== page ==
Does the stress of holiday shopping make you long for a stroll through an early 20th-century department store?
Teenager Helen Elizabeth Thompson wrote about her visit to Denver’s legendary Daniels & Fisher Department Store in an English class composition dated March 12, 1917. Helen Elizabeth's mother, Lucy May “Jessie” Thompson (1867-1941), worked as a seamstress at the store for more than 20 years. Helen Elizabeth's composition is part of the Jessie Thompson Papers (WH1870).
Wrote Helen Elizabeth:
I had the pleasure of going through one of our most complete dry goods stores in our city Saturday. The main building is six stories high, with a tower of twenty-three stories. It is of white brick. It has a wonderful clock that may be seen from quite a distance.
On the fifteenth, there is a school room. The pupils are girls employed by this store. They are promoted according to their ability. The school is in session from nine to twelve. Miss Vernard is their teacher. The pupils are taught as in other schools but they also learn the art of becoming good sales ladies.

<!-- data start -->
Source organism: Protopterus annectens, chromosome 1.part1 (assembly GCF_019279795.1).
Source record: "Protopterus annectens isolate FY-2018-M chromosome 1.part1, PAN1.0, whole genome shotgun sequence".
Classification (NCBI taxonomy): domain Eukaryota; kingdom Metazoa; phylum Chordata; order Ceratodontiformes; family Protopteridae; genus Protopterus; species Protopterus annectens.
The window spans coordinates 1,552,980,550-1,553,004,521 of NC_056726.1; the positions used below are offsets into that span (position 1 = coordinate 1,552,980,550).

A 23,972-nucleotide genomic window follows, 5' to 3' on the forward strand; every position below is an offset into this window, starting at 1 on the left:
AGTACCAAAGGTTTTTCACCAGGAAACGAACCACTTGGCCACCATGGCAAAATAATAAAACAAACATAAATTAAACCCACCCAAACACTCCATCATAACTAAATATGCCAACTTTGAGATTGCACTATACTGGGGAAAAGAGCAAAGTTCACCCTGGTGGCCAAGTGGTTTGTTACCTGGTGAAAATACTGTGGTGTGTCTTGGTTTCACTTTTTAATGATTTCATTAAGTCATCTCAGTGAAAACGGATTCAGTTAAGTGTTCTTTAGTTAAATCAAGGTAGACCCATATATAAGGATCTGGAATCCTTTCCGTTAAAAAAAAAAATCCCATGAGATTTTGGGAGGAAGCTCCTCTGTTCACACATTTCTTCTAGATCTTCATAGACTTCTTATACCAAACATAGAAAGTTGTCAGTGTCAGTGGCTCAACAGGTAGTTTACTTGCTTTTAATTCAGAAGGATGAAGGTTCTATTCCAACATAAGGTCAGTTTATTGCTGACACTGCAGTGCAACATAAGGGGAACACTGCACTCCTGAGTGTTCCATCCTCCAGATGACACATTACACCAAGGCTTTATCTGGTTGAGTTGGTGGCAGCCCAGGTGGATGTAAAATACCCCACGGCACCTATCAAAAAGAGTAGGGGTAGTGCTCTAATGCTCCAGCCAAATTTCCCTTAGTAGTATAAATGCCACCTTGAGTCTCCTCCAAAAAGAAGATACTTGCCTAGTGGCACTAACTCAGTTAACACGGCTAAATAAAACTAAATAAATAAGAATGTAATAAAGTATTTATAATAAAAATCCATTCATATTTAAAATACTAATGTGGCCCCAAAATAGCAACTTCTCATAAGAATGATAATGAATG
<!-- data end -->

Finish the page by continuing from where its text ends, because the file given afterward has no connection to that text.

Next we reached the tower. This is where one may look over the city and the surrounding country and see the Arapaho Peaks fifty miles to the north and Pikes Peak seventy-five miles south. Tourists are frequent visitors to this tower and it is there that souvenirs are sold.
The Jessie Thompson Papers (WH1870) contain many unique items, including an autograph book dated 1881 (with lovely examples of cursive penmanship and painted illustrations), fragile volumes of Godey’s Lady’s Book from the 1860s, and a run of correspondence between Jessie Thompson and her nephew, Jesse R. Link (1896-1964), when Link was stationed at Camp Lewis (Washington) and Camp Travis (Texas) during World War I.
More photographs of the Daniels & Fisher Department Store can be found in a Daniels & Fisher gallery and in the DPL Digital Collections. In addition to the Jessie Thompson Papers, DPL’s Western History and Genealogy Department is pleased to house the Daniels & Fisher Records (WH12).